After excellent breakfast fuel I left the bothy where Kate was staying with her brother Tris (and Fraser – the best of luck and I do hope the weather improves / you’re not standing in a bog for too long..)
As I drove North through Crianlairch I was pretty certain something was wrong.
I pulled over, realising of course that I now had no phone signal, to check the front tyres. They were fine. The back tyre was not fine. Being double axle the inner wheel had basically been keeping the van off the ground as the hole torn through the outer tyre was enormous. I couldn’t call for help and there wasn’t far to go before the next small town, where I might at least be able to change for the spare. So I limped the van down the road until my mobile bleeped and I was able to get a faint signal. I managed to find a local garage and they, brilliantly, had both the tyres and the time to sort out the van. Being 6 minutes down the road we limped on until we reached our haven. The van was whisked off, tyre changed and pressures checked and I was back on route in under an hour.
Soon after this I found myself driving through the first (of many) places I will be heading back to when I return; the beautiful Glen Ogle. Here I sat in the van, watching the rain and clouds whilst gazing longingly at my bouldering book and the vast range of crags around.
At the very end of Loch Lubnaig, opposite the remains of an old chapel and watched over by two beautiful highland cattle is St. Brides Wall. The sun came out for just long enough for me to run over and play for 30mins hunting for bouldering routes and blackberries. It was so wet I had bothered with neither shoes or bouldering mat so enjoyed trying out my balance on low moves in my very solid hiking boots – all good fun.
I took the long road out through the Trossachs via Loch Katrine. The Loch Pier is somewhat touristy but other than that I couldn’t have asked for a more beautiful drive. The Queen Elizabeth road is a delight and gentle driving in a wonderful landscape.
Then, after a brief stop at the Glen Goyne Distillery (I literally stuck my head in and out – whiskey distilleries will have to be for a return trip), I headed to Glasgow.
Driving through the metropolis was an interesting experience. Glasgow is built to impress and even the areas which should be more suburban feel like they have an air of industry. I was here to see family rather than to explore, so found parking near my cousins and spent a very lovely evening with Mark, Anna and their two little ones. I’d given them very little notice of my visit so rather than staying had planned to stop further south from Glasgow at the Old Stable Inn at Beattie. This gave me a headstart in the morning and a very comfortable nights rest. The Inn is lovely and they are happy for campervans to stay as long as you pop in for a meal or a drink and leave details with them.
I didn’t want to drive the next day, but was excited to be making my next ‘last minute’ family stop at my cousin Catherines in Macclesfield. I was so happy to still be in Scotland when I woke up and spent the morning in Moffat, stopping for coffee, toffee and at their wonderful bakery. Wanting one last jaunt and googling ‘Castle’ I drove the short distance to Lochmaben. This turned out to be the seat of Robert the Bruce and I enjoyed a rather brisk walk around the Castle Lake before commiting myself back to the van.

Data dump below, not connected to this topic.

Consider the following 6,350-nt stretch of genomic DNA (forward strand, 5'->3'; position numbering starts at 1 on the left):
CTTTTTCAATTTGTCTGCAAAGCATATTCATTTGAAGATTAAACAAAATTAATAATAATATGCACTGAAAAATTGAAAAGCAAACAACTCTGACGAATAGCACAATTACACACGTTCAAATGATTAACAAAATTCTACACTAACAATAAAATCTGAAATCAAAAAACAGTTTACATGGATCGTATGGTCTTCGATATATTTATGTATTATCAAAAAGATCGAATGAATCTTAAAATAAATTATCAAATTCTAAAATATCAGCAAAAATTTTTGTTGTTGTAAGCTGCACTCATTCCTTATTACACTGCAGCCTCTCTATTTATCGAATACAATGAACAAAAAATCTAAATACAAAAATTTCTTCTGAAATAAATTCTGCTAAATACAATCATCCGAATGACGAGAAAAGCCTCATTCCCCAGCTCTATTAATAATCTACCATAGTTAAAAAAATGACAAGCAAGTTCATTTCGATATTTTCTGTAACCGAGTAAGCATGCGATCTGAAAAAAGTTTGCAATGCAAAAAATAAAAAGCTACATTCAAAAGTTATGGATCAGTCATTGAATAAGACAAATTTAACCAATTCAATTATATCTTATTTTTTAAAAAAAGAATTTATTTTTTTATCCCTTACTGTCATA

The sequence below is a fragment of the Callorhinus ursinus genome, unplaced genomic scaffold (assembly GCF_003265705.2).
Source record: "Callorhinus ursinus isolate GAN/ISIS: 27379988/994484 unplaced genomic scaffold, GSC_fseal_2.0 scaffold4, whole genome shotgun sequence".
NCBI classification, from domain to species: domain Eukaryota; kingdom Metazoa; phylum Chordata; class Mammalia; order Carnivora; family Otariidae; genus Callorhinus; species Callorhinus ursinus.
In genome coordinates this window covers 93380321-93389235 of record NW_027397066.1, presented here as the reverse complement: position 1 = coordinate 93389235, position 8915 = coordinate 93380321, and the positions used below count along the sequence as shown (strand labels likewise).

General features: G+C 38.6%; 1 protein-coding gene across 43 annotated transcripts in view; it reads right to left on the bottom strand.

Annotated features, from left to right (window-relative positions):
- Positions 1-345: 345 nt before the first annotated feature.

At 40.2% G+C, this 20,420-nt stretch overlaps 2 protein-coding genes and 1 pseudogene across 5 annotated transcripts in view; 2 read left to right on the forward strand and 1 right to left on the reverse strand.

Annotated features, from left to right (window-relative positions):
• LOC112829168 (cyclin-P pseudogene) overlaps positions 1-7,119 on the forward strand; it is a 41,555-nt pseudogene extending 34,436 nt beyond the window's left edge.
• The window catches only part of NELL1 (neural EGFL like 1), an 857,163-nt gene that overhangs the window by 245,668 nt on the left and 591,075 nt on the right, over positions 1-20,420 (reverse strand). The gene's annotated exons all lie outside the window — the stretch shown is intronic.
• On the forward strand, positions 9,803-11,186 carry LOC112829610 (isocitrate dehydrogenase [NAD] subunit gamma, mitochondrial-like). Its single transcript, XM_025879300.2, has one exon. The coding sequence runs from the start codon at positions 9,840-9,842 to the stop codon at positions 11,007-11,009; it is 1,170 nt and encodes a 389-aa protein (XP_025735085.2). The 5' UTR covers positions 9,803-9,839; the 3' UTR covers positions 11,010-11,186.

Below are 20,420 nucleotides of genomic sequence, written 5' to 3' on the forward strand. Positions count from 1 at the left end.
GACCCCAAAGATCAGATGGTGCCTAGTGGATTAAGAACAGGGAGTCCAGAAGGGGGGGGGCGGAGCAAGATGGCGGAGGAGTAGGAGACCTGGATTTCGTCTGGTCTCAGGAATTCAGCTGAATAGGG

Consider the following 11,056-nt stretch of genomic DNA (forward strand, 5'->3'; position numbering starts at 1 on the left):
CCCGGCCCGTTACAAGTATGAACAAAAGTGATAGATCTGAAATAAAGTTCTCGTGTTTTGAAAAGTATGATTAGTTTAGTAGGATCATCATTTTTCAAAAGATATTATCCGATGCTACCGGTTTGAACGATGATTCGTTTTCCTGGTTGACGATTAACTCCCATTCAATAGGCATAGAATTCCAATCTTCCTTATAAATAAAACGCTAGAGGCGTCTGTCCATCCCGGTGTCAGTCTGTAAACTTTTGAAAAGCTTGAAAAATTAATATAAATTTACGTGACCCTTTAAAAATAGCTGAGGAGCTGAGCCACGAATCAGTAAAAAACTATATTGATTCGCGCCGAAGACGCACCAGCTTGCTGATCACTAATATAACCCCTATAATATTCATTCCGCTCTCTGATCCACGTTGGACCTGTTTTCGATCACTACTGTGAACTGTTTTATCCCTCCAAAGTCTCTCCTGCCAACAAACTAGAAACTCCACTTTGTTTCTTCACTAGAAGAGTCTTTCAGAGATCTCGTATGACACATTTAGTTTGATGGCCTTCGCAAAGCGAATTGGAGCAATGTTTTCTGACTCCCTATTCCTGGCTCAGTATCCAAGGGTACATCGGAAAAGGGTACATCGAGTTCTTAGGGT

I actually love this drive. The M74/M6 is a beautiful stretch of motorway, particularly when you get into and through the Lake District. Unoriginally, although I will nearly always spend a little more time trying to get off road and stopping in smaller villages or towns, I throughly enjoy stopping at Tebay services. It fulfills my weird inherent feeling that travelling south is like driving downhill. And they do really good snacks.
By the time I got to Catherine and Andy’s I was very grateful to be stopping at theirs. Their house is beautiful and relaxing, despite continuous improvements being made by Andys fair hand! I felt incredibly guilty when I realised how close they were to the Peaks, and also very sad that a stones throw from the crags and I still wouldn’t be climbing. But I wouldn’t have exchanged the company for anything.
The third family day involved me driving down to the Malvern hills to meet Beccy, Mim and the boys for a walk, and proved that you can go all the way to Scotland, and still be amazed and delighted to walk so close to your family home.
Unsurprisingly by the time I got back on the road to Mim and Jonts in Wales I was absolutely exhausted. I was suffering a real lull whilst trying to get in touch with friends in London and regain some enthusiasm for the coming year there. Most of this was due to being tired. Road trips are wonderful but they are also dangerous, they move your mind away and leave you so tired it is hard to reconcile your return. In the future I would do as I had originally planned, share the driving or make sure that I at least had a couple of days in one location in between coming and going.
Then, as I was really struggling, I was chased down the road by a really tall man in a tiny blue car. After looping the van so I could see that it was one of our longest standing and bestest friends Evan I was delighted, and it was so lovely to catch up (briefly – on the side of the terrifying A40), that it lifted me out of my mood almost entirely.
Today is all about rest and review; write my blog, look through some photos, smile at how wonderful if brief a trip it has been. Then tomorrow perhaps I will be prepared to face the world again.